chapter  7
4 Pages

J.F.STEPHEN, from a review, Saturday Review, 27 December 1856

The parenthesis which marks the point at which Mr. Barry has succeeded in convincing himself that his profession is, on the whole, highly honourable and noble, though a few mean interlopers may disgrace it, is inconceivably ludicrous, and shows a depth of humour almost sublime. It is a sort of typical specimen of the spirit which makes a free negro talk with contempt of ‘black fellows,’ or the vulgarest dandies who disgrace our name and nation on the Continent sneer at ‘those English.’ To show how Mr. Barry contrives to look upon himself as an ill-used man through the whole of his eventful life, would require little less than an abstract of the entire book. We may mention more particularly, however, his wonderful account of his relations to his wife, in which, after detailing with a high moral tone the measures which he thought necessary to bring her to a sense of her conjugal duties-consisting in a long series of the most brutal acts of tyranny and violence-he describes with a sort of contemptuous pity her low spirits, nervousness, bad health, and general dulness, and concludes by the quiet remark-‘My company from this fancied I was a tyrant over her; whereas I was only a severe and careful guardian over a silly, badtempered, and weak-minded lady.’ [Ch. xvii.] We have not the slightest doubt that such a man would seriously and bonâ fide take exactly that view of such conduct. Indeed, why should he not? It is much pleasanter to consider oneself a man of sense and honour than a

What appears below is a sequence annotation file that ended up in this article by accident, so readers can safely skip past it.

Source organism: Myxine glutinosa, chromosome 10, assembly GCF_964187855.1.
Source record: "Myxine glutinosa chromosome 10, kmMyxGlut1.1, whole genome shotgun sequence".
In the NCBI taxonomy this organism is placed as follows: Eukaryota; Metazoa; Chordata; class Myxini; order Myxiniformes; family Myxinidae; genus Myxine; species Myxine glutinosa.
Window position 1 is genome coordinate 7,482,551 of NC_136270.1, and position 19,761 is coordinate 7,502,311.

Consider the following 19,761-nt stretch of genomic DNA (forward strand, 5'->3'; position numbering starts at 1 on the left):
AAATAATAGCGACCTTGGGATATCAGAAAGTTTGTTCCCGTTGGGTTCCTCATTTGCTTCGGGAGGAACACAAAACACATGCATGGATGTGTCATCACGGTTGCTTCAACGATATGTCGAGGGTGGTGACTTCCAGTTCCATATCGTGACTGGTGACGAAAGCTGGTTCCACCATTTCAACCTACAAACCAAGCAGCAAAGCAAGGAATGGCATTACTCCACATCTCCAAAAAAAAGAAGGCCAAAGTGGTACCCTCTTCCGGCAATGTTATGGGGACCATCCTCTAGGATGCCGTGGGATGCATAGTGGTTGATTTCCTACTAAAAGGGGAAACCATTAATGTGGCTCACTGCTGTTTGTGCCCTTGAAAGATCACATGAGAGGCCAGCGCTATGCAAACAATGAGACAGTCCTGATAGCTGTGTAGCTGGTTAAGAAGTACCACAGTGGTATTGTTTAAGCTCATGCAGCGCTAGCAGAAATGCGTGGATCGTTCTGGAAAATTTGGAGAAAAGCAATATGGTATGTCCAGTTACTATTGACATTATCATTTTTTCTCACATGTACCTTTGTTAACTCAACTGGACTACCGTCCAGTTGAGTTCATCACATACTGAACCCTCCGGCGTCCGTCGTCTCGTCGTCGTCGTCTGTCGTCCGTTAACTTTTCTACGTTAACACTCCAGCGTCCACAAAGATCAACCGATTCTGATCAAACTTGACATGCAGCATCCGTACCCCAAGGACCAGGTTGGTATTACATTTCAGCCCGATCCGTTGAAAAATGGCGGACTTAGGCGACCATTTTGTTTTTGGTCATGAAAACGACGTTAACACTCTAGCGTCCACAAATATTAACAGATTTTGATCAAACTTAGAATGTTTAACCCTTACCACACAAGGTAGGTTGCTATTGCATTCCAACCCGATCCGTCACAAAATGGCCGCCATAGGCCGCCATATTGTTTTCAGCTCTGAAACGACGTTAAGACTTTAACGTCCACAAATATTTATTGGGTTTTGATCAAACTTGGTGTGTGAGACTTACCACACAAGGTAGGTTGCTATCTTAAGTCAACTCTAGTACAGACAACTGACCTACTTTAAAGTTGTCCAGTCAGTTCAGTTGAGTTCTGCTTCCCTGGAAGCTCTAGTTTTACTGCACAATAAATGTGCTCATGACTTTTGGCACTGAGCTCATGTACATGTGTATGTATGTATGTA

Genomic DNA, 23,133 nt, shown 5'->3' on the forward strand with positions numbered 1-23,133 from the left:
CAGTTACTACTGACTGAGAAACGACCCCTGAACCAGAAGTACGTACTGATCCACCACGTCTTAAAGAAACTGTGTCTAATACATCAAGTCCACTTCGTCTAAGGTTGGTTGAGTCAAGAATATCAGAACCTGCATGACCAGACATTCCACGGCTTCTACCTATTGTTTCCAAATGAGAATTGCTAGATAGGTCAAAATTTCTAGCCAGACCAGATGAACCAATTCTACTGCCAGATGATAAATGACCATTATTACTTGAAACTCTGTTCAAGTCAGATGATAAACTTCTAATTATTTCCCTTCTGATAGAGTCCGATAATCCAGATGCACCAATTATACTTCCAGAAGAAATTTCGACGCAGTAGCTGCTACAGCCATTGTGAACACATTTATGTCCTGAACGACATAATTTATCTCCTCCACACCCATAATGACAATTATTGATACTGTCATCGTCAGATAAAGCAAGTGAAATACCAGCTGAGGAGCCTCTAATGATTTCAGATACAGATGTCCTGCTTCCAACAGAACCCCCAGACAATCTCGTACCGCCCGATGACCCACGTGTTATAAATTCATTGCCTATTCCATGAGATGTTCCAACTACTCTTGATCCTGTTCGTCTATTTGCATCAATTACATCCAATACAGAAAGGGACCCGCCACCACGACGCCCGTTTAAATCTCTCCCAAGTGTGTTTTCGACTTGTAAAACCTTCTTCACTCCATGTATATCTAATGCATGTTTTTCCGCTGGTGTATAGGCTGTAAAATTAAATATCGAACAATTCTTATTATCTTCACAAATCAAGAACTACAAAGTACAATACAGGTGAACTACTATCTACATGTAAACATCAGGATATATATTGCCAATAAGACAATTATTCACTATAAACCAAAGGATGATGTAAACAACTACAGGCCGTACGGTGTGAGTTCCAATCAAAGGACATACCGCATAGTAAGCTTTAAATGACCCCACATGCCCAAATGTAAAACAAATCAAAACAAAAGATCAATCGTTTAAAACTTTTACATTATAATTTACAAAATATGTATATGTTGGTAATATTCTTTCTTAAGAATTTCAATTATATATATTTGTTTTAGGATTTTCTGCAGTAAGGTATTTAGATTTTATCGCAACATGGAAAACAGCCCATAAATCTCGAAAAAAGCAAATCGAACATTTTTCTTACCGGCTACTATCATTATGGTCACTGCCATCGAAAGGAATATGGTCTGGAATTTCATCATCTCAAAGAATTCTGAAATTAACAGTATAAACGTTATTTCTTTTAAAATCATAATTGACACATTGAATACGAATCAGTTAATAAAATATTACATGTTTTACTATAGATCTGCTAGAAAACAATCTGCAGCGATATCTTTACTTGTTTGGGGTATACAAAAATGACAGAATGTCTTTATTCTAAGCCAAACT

low-minded villain; and to one who wishes to do so, and knows how to set about it, it is quite as easy.